Adonis Diaries

Posts Tagged ‘Dr. Martin Luther King (1929-68)

“Wait sounds Never to my ears”; (Mar. 2, 2010)

            Responding to a letter from White preachers in Alabama considering Martin Luther King activities “unconsidered and tempestuous” he wrote from his prison in Birmingham in 1963 this letter:

            “Any non-violent campaign has to satisfy four stages: first, gather facts of injustices; second, start negotiation; third, endeavor auto-purification; and fourth, set up a program for direct action.  Birmingham is a city where segregation is the most rigorous among the other cities: Courts reserve notorious public injustices toward Blacks; many attacks on private properties and Black churches go unpunished; and the White political figures refuse to negotiate in good faith.

            We have got to set up a direct action plan to pressure for a just negotiation.  We discovered that we never obtained a single civil right if not after resolute pressures, legal, and non-violent. Privilege classes never cede their prerogatives without constant constraints since groups lack individual morale values.

            For years, we have been hearing “Wait”; this “Wait” means “Never” to my ears.  When 20 million Blacks suffocate in fetid poverty within opulent society; when you walk quietly the street and not knowing when injustice will hit you next; when you fight the devastating feeling of being considered as nobody, then you comprehend that it is no longer appropriate to wait.  I am convinced that if the non-violence dimension was not prevalent in Black churches then blood would be flowing on the streets in the south.  The ultimate weakness of violence is a descending spiral that generates the destruction of what it seeked to destroy.  Instead of weakening evil it multiplies it.  Violence may kill the liar but it neither kills the lie nor re-establishing truth” (Letters from the prison of Birmingham, 1963)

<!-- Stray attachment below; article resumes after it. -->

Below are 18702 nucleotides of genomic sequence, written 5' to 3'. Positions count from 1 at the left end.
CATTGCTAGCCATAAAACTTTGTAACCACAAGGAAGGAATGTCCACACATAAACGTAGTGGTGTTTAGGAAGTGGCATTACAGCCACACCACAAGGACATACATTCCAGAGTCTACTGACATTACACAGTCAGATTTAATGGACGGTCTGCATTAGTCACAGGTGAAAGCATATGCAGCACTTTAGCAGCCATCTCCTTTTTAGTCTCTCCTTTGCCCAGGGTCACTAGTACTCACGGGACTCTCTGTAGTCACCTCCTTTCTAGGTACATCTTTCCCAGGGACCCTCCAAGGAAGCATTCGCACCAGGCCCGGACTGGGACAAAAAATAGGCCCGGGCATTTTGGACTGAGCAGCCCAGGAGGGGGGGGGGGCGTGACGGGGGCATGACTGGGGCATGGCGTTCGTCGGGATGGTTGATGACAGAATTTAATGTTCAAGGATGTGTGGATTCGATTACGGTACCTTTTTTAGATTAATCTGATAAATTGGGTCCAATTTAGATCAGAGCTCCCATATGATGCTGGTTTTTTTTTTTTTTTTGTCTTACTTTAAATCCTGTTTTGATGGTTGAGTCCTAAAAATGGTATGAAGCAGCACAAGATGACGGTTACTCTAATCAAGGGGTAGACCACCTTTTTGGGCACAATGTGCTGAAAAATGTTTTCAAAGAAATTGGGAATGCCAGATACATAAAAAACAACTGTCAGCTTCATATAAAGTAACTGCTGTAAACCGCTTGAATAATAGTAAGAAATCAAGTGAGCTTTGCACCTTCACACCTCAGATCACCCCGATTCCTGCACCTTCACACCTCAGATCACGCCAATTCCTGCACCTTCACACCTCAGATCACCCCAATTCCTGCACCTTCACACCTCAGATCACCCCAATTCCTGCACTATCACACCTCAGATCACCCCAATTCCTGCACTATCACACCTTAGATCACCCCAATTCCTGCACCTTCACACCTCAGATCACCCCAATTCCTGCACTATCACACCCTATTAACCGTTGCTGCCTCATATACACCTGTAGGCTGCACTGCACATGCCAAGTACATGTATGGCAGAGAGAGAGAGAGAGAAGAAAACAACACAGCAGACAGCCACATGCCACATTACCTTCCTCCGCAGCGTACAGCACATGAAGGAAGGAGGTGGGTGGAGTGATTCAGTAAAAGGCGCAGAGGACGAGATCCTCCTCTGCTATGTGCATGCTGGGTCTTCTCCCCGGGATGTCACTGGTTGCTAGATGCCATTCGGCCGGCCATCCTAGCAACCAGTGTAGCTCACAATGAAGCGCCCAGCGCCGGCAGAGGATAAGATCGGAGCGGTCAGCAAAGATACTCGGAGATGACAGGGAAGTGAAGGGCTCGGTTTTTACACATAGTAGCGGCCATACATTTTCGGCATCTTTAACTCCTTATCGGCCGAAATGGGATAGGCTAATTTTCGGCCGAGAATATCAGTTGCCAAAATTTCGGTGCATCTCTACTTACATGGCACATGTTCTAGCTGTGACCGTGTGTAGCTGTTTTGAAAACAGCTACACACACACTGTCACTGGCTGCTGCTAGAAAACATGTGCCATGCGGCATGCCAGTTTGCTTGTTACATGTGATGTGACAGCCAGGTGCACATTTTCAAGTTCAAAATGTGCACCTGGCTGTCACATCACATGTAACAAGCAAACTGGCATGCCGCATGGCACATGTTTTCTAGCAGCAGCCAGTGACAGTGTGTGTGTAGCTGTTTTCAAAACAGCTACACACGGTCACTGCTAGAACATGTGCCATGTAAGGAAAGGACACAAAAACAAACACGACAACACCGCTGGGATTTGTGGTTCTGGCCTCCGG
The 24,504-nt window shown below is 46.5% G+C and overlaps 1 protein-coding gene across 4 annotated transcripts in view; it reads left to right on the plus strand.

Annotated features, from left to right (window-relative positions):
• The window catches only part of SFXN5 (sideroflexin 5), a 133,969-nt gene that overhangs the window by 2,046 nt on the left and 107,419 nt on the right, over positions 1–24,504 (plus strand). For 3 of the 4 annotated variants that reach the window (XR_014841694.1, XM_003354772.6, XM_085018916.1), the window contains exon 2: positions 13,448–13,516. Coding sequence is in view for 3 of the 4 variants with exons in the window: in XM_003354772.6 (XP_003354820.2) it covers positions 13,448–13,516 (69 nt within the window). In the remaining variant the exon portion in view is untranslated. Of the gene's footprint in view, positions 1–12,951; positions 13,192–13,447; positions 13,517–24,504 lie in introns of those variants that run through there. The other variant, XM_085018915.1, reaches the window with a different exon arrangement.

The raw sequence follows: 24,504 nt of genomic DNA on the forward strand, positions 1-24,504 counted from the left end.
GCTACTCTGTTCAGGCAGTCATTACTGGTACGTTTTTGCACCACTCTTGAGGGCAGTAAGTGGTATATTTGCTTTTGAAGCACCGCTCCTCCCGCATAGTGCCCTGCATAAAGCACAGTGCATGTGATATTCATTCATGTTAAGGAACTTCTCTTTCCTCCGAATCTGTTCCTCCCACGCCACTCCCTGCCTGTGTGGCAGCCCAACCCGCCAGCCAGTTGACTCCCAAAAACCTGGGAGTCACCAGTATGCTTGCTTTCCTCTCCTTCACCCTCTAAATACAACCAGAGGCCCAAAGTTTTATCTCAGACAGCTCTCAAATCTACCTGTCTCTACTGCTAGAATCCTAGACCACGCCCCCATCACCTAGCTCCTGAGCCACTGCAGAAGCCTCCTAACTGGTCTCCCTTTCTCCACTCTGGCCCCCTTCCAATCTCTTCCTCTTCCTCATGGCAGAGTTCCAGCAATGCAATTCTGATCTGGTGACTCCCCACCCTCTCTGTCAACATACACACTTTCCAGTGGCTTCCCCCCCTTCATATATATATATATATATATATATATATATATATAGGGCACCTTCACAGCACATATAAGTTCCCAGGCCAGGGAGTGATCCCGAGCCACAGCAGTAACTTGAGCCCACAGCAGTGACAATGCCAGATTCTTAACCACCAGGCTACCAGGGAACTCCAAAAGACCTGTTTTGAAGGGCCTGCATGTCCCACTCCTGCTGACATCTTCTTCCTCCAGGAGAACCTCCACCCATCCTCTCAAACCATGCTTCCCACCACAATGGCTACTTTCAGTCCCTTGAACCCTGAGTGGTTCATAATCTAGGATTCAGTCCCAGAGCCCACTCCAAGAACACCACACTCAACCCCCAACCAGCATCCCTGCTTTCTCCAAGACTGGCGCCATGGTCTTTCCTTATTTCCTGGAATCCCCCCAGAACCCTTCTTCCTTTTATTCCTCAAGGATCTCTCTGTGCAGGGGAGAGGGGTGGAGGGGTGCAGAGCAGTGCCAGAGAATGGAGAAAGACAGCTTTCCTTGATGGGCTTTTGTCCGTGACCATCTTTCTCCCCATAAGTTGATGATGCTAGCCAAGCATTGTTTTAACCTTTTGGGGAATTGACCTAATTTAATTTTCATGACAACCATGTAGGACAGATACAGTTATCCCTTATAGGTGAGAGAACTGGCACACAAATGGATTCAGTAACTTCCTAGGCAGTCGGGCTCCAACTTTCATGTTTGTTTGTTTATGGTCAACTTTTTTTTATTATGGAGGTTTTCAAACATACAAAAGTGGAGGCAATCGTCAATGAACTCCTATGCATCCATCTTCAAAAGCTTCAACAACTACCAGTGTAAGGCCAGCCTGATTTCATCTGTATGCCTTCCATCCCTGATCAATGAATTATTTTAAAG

A mass non-violent demonstration flooded the streets of Birmingham in 1963; it was squashed violently.  More than 3,000 Black demonstrators were put in jail; King was among them.  Martin Luther King was jailed 20 times for various durations; the prison term in Birmingham lasted 140 days.

            Dr. Martin Luther King (1929-68) was born in the State of Georgia, a grandson and son of a preacher; he didn’t suffer or experience the miseries of the southern Blacks; he wrote his PhD thesis at the seminary of Crozer in Pennsylvania “Comparison of the concept of God between Paul Tillich and Henry Nelson Wieman.”

            It happened that in 1955 another Black woman, Rosa Parks, defied the transport regulation of segregating passengers in Montgomery (Alabama); Parks refused to cede her place to a White passenger.  This time around, Blacks were ready to react.  King and another preacher demanded the boycott of the bus company. King said: “We are tired of maltreatments. We have been too patient so far. One of the glories of democracy is that people have the right to protest.  Our protest will be conducted non-violently.  Love of the neighbor is our rule.”